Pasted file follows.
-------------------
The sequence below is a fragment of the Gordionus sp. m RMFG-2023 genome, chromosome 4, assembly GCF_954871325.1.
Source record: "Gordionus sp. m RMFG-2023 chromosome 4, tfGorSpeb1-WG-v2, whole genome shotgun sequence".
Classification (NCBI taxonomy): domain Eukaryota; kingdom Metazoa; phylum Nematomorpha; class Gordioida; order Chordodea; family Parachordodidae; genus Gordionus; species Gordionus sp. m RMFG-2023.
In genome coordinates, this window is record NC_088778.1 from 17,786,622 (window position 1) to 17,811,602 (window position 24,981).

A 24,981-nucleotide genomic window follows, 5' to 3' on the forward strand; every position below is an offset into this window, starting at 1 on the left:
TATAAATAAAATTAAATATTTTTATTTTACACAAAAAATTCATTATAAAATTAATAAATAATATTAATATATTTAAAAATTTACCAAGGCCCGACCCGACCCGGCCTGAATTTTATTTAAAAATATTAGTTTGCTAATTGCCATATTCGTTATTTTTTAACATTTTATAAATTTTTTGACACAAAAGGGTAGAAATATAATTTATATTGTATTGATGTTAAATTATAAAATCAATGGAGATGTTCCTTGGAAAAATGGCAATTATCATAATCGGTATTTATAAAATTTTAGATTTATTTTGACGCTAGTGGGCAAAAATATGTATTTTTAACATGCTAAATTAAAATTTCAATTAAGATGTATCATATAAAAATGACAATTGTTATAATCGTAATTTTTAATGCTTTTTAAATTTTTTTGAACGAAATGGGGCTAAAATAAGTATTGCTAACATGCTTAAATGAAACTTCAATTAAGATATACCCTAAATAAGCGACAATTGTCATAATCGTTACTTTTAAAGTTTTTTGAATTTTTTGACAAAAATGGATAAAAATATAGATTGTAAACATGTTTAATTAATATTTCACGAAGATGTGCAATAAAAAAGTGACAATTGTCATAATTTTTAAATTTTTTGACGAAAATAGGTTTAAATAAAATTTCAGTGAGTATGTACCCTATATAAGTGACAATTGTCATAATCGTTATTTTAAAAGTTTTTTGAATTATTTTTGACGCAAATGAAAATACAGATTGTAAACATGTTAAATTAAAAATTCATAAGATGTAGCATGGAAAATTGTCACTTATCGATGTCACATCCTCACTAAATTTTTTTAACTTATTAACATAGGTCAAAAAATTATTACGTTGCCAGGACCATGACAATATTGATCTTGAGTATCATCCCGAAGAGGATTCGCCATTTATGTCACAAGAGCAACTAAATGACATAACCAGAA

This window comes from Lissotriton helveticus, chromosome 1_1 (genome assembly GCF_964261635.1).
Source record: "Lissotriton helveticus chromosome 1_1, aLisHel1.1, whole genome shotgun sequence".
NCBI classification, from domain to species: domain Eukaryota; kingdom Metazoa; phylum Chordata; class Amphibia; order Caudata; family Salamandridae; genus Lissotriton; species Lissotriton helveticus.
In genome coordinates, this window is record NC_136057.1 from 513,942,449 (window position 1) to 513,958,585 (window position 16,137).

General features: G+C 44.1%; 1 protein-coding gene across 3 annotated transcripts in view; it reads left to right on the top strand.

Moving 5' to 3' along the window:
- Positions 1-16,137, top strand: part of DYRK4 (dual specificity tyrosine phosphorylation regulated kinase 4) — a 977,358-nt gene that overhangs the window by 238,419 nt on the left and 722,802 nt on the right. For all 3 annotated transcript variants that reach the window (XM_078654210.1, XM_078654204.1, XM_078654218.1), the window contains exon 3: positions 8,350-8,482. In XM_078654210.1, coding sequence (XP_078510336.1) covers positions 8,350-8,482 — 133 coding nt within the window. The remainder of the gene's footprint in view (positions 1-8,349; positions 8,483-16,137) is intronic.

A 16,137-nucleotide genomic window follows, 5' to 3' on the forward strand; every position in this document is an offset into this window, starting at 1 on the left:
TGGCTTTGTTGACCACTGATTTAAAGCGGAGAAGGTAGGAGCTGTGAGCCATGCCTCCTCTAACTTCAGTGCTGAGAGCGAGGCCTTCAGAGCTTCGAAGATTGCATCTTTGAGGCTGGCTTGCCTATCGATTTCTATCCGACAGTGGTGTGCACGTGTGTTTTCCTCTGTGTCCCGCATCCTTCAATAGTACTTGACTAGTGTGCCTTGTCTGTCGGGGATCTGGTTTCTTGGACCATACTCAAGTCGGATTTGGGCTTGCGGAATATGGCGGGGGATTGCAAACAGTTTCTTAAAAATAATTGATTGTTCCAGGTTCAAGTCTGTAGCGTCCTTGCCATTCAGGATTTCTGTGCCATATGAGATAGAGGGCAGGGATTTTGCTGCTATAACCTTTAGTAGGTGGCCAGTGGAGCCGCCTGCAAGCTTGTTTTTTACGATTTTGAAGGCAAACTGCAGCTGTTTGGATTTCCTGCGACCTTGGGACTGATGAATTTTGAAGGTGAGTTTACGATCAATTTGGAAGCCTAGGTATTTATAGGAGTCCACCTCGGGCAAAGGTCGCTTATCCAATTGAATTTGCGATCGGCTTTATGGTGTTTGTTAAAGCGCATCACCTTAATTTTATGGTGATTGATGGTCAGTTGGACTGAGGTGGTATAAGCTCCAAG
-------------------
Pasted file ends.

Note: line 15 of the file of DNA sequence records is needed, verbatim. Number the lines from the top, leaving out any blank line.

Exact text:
TGGCTTTGTTGACCACTGATTTAAAGCGGAGAAGGTAGGAGCTGTGAGCCATGCCTCCTCTAACTTCAGTGCTGAGAGCGAGGCCTTCAGAGCTTCGAAGATTGCATCTTTGAGGCTGGCTTGCCTATCGATTTCTATCCGACAGTGGTGTGCACGTGTGTTTTCCTCTGTGTCCCGCATCCTTCAATAGTACTTGACTAGTGTGCCTTGTCTGTCGGGGATCTGGTTTCTTGGACCATACTCAAGTCGGATTTGGGCTTGCGGAATATGGCGGGGGATTGCAAACAGTTTCTTAAAAATAATTGATTGTTCCAGGTTCAAGTCTGTAGCGTCCTTGCCATTCAGGATTTCTGTGCCATATGAGATAGAGGGCAGGGATTTTGCTGCTATAACCTTTAGTAGGTGGCCAGTGGAGCCGCCTGCAAGCTTGTTTTTTACGATTTTGAAGGCAAACTGCAGCTGTTTGGATTTCCTGCGACCTTGGGACTGATGAATTTTGAAGGTGAGTTTACGATCAATTTGGAAGCCTAGGTATTTATAGGAGTCCACCTCGGGCAAAGGTCGCTTATCCAATTGAATTTGCGATCGGCTTTATGGTGTTTGTTAAAGCGCATCACCTTAATTTTATGGTGATTGATGGTCAGTTGGACTGAGGTGGTATAAGCTCCAAG